Filing for bankruptcy imposes a lot of legal requirements and qualifications. These can be confusing for many people. For example, you may have heard that bankruptcy does not discharge your tax debt or student loans.
It is not true that you cannot discharge these types of debt in bankruptcy at all. However, it does not happen automatically. If you meet certain conditions, it is possible for bankruptcy to discharge tax debt and student loans.
It may be possible to discharge income tax debt through bankruptcy under certain circumstances. The requirements mostly depend on how much time has passed since the taxes were due and you filed the return. The return must be at least three years old.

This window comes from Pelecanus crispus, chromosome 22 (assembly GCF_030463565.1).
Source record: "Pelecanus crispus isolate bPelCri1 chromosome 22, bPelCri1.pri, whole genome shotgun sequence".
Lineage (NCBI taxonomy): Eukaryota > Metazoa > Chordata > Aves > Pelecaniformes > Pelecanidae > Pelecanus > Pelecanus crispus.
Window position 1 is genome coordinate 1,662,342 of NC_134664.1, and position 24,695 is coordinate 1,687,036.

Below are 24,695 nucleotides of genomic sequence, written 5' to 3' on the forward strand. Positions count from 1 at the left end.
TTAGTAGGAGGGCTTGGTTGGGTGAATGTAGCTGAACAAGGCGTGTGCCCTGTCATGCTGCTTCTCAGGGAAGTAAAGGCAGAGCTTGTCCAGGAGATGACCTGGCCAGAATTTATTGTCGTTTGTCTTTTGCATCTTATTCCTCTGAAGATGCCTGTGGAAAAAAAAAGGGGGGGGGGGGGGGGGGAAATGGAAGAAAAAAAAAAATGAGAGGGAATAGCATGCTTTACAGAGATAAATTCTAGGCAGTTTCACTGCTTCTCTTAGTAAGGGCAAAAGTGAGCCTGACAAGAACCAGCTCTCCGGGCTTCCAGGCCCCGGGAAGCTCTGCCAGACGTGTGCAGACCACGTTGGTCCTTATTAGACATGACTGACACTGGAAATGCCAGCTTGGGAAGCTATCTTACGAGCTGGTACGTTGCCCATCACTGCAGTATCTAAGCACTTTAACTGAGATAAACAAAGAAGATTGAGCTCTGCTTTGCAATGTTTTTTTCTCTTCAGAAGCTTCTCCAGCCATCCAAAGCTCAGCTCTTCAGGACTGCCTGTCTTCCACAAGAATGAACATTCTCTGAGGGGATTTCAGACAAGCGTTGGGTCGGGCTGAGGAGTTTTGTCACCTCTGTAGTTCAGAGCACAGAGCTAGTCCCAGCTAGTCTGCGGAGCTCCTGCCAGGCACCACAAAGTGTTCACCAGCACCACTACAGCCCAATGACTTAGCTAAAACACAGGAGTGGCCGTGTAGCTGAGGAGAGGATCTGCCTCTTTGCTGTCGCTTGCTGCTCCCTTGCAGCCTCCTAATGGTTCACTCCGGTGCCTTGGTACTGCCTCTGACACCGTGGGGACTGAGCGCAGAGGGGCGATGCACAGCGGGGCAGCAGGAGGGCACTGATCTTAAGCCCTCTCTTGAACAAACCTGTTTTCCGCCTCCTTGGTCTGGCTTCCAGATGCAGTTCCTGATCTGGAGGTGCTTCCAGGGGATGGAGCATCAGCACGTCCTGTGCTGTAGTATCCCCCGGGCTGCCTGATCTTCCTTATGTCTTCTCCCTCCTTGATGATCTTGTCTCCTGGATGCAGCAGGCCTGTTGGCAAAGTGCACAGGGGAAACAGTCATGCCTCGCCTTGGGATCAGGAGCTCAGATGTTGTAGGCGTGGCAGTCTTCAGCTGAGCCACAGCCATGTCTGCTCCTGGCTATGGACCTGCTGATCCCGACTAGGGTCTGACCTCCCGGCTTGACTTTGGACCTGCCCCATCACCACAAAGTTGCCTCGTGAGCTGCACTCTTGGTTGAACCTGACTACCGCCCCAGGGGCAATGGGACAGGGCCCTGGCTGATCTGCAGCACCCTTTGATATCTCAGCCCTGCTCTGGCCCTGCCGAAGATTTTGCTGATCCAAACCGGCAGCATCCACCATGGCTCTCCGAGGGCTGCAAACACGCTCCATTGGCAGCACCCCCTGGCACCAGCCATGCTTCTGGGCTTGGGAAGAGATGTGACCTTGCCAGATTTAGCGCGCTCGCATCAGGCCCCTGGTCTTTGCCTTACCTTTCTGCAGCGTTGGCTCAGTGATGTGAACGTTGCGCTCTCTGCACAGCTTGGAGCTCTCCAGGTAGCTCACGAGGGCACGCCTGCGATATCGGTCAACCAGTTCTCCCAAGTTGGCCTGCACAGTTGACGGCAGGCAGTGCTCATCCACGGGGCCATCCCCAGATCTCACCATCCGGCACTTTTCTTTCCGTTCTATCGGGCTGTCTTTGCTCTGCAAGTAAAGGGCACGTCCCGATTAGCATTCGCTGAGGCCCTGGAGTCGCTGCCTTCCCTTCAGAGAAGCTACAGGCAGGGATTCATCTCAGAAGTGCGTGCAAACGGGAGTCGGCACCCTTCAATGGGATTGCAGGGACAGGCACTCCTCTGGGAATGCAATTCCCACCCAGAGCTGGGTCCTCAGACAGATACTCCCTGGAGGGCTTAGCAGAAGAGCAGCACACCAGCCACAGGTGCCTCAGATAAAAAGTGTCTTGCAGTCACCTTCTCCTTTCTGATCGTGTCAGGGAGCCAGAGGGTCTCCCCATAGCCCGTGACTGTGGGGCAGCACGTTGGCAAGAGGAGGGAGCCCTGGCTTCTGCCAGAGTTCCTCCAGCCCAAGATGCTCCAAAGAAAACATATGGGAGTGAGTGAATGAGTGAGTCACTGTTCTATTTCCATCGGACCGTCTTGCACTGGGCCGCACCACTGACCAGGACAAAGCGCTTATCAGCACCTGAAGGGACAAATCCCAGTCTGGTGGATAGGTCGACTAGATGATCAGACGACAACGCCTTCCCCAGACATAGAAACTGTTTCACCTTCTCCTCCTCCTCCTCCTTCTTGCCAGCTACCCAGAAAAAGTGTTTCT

If you hope to have your tax debt discharged by filing for bankruptcy, you can not have any history of tax evasion. The tax return itself cannot be frivolous or fraudulent.
After filing for Chapter 7 or Chapter 13 bankruptcy, you can file a separate action with the court called an adversary proceeding regarding your student loan debt. This allows you to request that the court find that repaying your student loans would impose an undue hardship. If the court agrees, it may partially or fully discharge your loan.
A full discharge means that you would not have to pay any of it back, while a partial discharge would require you to pay back a smaller portion. Another possibility is that the court does not discharge your debt but lowers the interest rate or otherwise changes the terms under which you have to pay it so that it would no longer impose an undue hardship.
The Bankruptcy Code is complex and confusing. Perhaps this is why people misunderstand the requirements. Be sure to understand your options when you consider filing for bankruptcy.